Workshop results, Computers, Yoga and the Alexander Technique, June 2018

We started out with some Alexander directions as a way of warming up connection between mind and body. Alexander directions are invitations to your body to release, usually they are words but sometimes they can be images. We did negative directions, paradoxical directions and then freedom directions. Negative directions are in the form of ‘I’m not compressing my neck’. Paradoxical directions are saying something that is contradicted by what you’re doing. If you say ‘I’m not walking’ while walking, it can free up the habitual part of you that gets involved in walking.

We did some head / spine body mapping by finding the contrast between head pulling down on spine and head leaving spine and head resting on spine. Then we did some mapping of how our pelvis was aligned within our body by doing dog tail (tail tucked under), duck tail (tail pulled back) and dinosaur tail (pelvis in neutral). These terms come from Robyn Avalon’s Living in a Body series of workshops.

Normally, I’ll leave at that for my initial set of ideas for body mapping. However, all of the class were my regulars so we could go deeper. In this case we went into the interior of our head and I showed how brain and eyes worked together with the scarves as the optic nerves. Was very interesting in how that worked out.

I talked about learning the skill of differentiation. How to become more sensitive to the things that cause us problems closer to the moment they kick. I also talked about the skill of keeping directions light, of putting in the order and then waiting for the result to come back.

The yoga part of the class was a reasonably leisurely sun salutation. We lots of Eyebody line movement practice with back bend and forward bend to integrate brain, eyes, vision and the environment. All the people in the class noticed that sometimes they were really in their bodies, sometimes in their eyes or brain but rarely in everything all at once. That is a skill that takes some practice.

Ended the yoga part with a great restorative pose for each. It was really peaceful and quiet.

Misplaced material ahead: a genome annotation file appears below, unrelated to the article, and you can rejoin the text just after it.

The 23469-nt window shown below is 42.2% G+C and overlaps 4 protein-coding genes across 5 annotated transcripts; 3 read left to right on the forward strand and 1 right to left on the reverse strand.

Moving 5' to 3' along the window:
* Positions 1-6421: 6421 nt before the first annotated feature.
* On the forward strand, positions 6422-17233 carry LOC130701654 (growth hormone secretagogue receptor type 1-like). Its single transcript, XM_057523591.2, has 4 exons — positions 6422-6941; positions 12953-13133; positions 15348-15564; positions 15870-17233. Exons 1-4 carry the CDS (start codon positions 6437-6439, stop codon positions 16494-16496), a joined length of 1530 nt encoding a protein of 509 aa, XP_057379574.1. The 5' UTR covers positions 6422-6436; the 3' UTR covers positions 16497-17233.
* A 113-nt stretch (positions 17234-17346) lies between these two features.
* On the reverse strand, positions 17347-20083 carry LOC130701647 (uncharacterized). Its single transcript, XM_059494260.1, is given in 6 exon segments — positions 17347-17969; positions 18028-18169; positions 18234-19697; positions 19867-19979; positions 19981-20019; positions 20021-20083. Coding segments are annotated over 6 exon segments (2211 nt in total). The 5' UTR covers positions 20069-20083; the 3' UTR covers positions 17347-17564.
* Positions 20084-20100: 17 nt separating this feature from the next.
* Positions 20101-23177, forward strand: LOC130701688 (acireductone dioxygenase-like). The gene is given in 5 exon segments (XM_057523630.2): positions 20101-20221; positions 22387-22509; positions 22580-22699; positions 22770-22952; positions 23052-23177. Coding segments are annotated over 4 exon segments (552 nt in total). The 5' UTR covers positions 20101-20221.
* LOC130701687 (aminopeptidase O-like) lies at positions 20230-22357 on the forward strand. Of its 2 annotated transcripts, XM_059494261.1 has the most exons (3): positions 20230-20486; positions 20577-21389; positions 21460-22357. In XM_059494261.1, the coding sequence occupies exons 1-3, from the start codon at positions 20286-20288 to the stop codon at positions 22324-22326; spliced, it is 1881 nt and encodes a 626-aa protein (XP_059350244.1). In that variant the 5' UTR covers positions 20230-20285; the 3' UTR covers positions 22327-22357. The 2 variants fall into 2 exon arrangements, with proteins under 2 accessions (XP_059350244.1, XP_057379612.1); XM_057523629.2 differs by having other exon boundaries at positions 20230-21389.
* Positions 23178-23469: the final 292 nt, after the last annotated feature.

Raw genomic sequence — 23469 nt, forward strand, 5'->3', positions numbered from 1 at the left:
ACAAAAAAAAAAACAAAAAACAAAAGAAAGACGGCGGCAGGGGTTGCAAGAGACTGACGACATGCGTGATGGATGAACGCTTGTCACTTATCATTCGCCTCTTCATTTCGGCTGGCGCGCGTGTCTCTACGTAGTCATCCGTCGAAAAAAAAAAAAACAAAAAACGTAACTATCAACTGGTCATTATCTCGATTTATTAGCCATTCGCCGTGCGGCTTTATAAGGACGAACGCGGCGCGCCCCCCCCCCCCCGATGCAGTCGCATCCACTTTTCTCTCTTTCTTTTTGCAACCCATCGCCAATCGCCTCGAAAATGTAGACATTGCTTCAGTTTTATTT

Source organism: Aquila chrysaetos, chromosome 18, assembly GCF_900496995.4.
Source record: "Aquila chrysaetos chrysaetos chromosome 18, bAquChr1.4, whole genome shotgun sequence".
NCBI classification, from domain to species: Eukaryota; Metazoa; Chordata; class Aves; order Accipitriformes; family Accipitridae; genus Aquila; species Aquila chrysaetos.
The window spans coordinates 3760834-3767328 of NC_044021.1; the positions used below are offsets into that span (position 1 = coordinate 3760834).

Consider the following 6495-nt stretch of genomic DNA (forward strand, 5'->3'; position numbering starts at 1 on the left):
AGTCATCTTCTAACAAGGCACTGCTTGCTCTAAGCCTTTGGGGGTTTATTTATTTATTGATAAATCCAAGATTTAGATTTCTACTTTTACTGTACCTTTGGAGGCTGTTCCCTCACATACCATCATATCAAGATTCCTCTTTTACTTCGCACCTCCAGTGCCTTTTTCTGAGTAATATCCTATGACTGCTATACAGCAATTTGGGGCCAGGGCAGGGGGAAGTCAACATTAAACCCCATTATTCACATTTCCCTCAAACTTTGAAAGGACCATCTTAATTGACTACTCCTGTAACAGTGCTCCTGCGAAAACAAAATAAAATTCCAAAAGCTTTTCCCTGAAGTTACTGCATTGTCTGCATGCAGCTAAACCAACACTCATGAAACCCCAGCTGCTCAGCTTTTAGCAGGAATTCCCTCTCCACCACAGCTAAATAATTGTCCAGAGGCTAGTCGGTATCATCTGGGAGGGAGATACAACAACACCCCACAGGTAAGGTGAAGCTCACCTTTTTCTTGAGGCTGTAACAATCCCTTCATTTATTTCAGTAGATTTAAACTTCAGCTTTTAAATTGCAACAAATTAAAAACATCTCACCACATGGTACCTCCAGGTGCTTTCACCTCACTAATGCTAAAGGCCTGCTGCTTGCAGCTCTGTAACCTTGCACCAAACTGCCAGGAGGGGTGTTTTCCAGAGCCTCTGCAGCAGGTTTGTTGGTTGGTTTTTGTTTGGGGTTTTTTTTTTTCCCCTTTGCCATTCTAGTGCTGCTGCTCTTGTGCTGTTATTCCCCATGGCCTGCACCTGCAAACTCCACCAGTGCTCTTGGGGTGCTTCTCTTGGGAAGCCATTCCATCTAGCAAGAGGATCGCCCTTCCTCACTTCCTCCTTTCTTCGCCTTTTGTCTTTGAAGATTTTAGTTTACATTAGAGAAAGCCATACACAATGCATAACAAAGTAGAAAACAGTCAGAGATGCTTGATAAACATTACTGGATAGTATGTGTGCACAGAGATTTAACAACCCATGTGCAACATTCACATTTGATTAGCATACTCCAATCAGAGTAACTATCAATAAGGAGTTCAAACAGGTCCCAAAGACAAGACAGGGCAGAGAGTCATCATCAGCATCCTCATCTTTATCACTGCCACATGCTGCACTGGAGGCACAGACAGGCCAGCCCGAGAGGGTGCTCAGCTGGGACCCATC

Then on to the computing part of the class. This took a bit of setting up but after a while we had a set of functioning computers.

I asked the participants write an email to someone easy, then someone difficult. I timed them while they were doing it. It was interesting that everyone completely underestimated how long it took to type the email to someone difficult. Most people assumed that it would take a similar amount of time. They were very surprised when they found it took twice as long.

We did some more body mapping with forearm rotation and flexion at the elbow. It turns out that how your elbow moves as your hand comes to type on the computer is really important.

Then I did a bit of individual work with each person. One person wanted to work on checking data. It involved lots of head rotation between one screen and another. We worked on slowing down the rotation so she could take in the information she needed between one screen and the next.

Another person wanted to work on being really hunched over the computer, knowing that it was bad for her but somehow not doing anything about it. I worked with getting her more comfortable where she was at. Then I got her to come slowly out of it.

The participants said they enjoyed the workshop and said that they found the work with their upper body on the computer particularly helpful.

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© Kevin Saunders, Yogaground 2018

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